WHEN I read that the weather forecast for my latest excursion would be enough heavy rain on the Friday to ensure ankle-deep mud all weekend plus recurring heavy showers just to make certain, I was not in any way deterred. Nor was the Lemming, who joined me again, although it did prompt him to purchase some rather more waterproof footwear.
As it turned out, it was mostly sunny but hazy with only the occasional shower… of hailstones.
THE day after the Lemming and I walked from Llanon to Borth, we jumped in his car and headed a couple of miles further up the coast to Ynyslas, a village at the mouth of the River Dovey (Afon Dyfi). The beach at Ynyslas shows evidence of a sunken forest at low tides and I was keen to finally see one of those, as I’ve managed to pass several others when the tide was annoyingly high. So that’s what we did.
THE storms that heralded the beginning of 2014 were followed by more storms and then more. The wettest January since records began was followed by a February that seemed to consider that a challenge. All manner of interesting coastal features were washed right away and I, not confusing ‘’suicidal’ and ‘intrepid’, remained in London and followed this on the news.
AS I sit and write this, the rain intermittently pattering at my window, a steady stream of news articles is indicating that most of the coastal towns and villages that I have visited in both Wales and the West Country are, to varying extents, underwater. We knew that more storms were coming, combining rain and gale force winds; flood warnings had been issued. And then they combined with the pull of the moon to coincide with high tides. The results look spectacular but are disastrous for the communities involved.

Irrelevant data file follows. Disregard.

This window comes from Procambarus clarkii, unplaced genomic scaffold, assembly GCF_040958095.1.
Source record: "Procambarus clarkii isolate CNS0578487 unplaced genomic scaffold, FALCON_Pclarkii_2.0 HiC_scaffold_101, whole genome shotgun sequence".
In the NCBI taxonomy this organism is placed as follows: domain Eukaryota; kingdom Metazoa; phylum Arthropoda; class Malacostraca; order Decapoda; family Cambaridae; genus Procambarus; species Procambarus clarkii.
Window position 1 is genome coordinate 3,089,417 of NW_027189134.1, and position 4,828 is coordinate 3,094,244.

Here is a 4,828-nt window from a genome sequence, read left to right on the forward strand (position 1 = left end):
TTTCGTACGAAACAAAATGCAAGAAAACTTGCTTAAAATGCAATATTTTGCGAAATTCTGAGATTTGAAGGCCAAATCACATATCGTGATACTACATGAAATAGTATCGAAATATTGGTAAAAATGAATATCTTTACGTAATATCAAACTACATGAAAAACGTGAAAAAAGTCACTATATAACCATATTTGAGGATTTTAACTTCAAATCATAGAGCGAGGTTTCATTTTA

I AWOKE in Tresaith to discover that December had arrived and promptly done away with any of that blue skies and sunshine nonsense. No, in December’s opinion, November had clearly been mutton dressed as lamb and it was having none of that.
THE end of November 2013 saw my first walk in six months, a period of perambulatory abstinence that was by no means voluntary but which came about because midway through June I ran for a bus.
Well, I say ‘ran’… what I actually did was take about four steps and crumple like a rag doll, screaming something like ‘HnnnghhhrrrARRGHohdearGod!’ which is how one says ‘my knee’s not quite right’ in conversational Agony.
BETWEEN Newport and the Pembrokeshire–Ceredigion border lie some truly stunning cliffs with some quite unnerving cliff paths clinging to the top of them. This walk therefore threatened to test my head for heights and so it did. Mostly, I passed, although I admit to feeling unnerved in some places. It was worth it.